Speech Technology Magazine

 

The 2019 State of Speech Engines

Suppliers focus on adding new languages and voice options in order to differentiate their services
By Paul Korzeniowski - Posted Mar 4, 2019
« previous Page2 of 2
Bookmark and Share

A Look Ahead

While vendors have been extending their proprietary systems, interest in open system solutions is on the rise. Mozilla sponsored the Project DeepSpeech and Project Common Voice speech recognition projects. The group released a voice data set with contributions from nearly 20,000 individuals globally. The solution includes prebuilt packages for Python, NodeJS, and a command-line binary that developers can use right away to experiment with speech recognition.

The movement helps the industry in a few ways, according to Speechmatics’ Firth. Open-source sharing of ideas improves product quality as companies either use the systems themselves or create replicas of the best parts. Also, open-source systems enable students and hobbyists to gain experience and possibly entry into the field, which provides companies with a wider pool of candidates to recruit from, driving up speech development work quality.

Sentiment analysis is another area of emphasis. “A lot of interesting work is being done in areas like examining vocal pitches and emotion detection, so businesses can respond to their customers more emphatically,” notes Rakesh Tailor, director of product management for speech at Genesys.

The goal is to have the system understand a person’s mood and respond to them appropriately. This capability could be especially useful in the contact center. In some cases, a customer may prefer to talk to a person rather than a machine and become frustrated when having to wade through a series of voice prompts to get to where she wants to go. Sentiment analysis solutions can identify consumers ready to blow their top, so the firm can take steps to correct the situation.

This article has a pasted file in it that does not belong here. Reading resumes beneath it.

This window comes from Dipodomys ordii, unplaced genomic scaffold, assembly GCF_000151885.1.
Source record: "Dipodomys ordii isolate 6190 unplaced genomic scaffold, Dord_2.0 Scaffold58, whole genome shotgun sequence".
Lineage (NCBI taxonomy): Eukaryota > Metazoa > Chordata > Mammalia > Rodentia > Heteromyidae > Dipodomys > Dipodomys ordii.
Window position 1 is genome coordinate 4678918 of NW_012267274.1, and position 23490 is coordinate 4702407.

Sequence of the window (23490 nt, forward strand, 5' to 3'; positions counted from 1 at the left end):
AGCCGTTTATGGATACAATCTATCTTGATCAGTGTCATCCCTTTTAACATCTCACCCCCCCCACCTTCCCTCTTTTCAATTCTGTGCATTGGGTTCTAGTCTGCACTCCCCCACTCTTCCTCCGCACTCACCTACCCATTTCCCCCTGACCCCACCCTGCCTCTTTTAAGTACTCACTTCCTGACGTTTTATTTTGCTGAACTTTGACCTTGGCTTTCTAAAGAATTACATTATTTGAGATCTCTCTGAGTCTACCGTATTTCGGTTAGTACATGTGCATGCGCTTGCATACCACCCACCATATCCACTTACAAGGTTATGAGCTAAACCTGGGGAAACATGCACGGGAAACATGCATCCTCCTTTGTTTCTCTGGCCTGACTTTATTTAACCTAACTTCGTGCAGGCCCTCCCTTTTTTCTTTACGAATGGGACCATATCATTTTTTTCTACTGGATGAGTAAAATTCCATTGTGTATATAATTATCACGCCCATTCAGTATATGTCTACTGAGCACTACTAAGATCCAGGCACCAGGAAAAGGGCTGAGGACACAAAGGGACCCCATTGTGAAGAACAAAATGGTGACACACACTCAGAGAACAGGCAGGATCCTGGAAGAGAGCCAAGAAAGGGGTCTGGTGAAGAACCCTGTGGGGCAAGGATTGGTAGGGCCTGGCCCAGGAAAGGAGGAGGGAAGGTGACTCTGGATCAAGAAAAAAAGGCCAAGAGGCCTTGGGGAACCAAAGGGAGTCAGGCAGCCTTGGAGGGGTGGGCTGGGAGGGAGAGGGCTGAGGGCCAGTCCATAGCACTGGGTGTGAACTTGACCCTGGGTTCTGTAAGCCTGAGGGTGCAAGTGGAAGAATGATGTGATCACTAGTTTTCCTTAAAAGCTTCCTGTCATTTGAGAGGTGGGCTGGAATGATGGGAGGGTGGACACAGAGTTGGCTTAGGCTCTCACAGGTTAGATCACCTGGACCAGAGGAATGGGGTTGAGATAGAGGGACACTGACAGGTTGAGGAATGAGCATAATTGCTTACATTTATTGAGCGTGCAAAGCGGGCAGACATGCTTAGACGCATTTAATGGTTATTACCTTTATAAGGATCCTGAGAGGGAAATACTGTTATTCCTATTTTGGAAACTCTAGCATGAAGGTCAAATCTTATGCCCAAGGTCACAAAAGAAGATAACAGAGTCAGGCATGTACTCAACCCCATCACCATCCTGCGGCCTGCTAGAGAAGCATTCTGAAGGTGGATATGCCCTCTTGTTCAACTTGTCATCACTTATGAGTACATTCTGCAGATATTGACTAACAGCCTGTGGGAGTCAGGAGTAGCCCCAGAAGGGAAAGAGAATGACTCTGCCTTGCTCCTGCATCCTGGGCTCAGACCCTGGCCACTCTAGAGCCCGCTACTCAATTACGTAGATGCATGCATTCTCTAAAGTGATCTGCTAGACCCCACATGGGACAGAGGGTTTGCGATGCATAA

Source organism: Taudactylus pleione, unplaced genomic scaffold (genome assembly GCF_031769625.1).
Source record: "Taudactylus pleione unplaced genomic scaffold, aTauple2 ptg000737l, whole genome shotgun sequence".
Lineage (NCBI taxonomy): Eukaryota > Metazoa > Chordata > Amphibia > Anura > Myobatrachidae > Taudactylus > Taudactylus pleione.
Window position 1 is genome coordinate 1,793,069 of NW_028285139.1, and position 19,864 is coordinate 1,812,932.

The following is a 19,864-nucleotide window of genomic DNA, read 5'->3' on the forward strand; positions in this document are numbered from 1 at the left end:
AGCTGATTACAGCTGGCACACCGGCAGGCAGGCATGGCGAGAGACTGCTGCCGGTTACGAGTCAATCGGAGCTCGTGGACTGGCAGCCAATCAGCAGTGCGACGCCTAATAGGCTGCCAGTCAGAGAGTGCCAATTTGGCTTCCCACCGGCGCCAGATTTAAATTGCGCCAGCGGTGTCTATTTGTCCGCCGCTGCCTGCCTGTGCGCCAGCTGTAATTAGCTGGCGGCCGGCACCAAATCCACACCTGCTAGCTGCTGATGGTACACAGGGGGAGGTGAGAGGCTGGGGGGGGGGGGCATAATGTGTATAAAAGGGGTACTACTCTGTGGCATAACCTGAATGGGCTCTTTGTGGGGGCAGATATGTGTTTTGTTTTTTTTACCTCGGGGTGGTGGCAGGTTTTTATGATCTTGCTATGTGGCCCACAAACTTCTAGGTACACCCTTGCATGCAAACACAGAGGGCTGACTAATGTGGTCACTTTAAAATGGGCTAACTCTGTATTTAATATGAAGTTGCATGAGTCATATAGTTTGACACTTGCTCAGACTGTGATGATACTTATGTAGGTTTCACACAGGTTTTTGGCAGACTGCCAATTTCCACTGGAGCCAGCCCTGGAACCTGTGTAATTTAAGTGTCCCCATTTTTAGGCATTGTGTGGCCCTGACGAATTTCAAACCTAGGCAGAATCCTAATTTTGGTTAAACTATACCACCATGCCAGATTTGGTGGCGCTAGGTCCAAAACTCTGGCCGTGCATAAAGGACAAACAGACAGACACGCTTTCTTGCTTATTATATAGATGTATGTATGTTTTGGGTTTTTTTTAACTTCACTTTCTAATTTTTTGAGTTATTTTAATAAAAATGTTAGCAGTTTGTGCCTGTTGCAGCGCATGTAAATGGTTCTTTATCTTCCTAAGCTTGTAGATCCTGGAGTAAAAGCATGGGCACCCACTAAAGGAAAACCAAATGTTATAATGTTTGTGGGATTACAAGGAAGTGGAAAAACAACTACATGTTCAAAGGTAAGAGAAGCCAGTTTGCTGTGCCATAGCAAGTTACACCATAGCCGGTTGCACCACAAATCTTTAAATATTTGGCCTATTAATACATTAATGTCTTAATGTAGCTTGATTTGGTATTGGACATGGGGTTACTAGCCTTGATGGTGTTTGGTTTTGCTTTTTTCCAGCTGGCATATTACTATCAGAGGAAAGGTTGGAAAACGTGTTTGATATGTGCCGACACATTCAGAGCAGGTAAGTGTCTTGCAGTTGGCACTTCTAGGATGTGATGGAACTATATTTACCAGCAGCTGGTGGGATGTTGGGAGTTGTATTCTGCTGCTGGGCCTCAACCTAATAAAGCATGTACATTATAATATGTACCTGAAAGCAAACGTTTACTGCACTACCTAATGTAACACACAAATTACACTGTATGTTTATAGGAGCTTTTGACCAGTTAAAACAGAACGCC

However, many of the early attempts at sentiment analysis have been a bit crude. Vendors have been trying to understand how to parse word usage and identify words or phrases that illustrate an individual’s mood. The challenge can be daunting. “Words have different meanings in different contexts and from different individuals, so determining a person’s mood is quite complex,” says Stephen E. Arnold, analyst with ArnoldIT.com and producer of DarkCyber, a video blog.

Consequently, vendors are looking at ways to connect different solutions and build more rounded views of the customer. Vendors are pairing speech with other solutions, like speech analytics, social media, and facial recognition, to respond more effectively to customers. Suppliers typically start with speech analytics applications that are equipped with artificial intelligence and machine learning, so the applications can make deductions about information. 

Another area with potential is pairing facial recognition with speech recognition, according to Arnold. Correlating two inputs has promise because each channel can be used as a check on the other. However, the work is just beginning and the tangible, consistent results are lacking. 

Speech engines continue to work their way into more applications as suppliers have continued their quest to improve the systems’ accuracy. Now those suppliers are extending their systems to open source and sentiment analysis, changes that promise to further widen their usage base.

Paul Korzeniowski is a freelance writer who specializes in technology issues. He has been covering speech technology issues for more than two decades, is based in Sudbury, Mass., and can be reached at paulkorzen@aol.com or on Twitter @PaulKorzeniowski.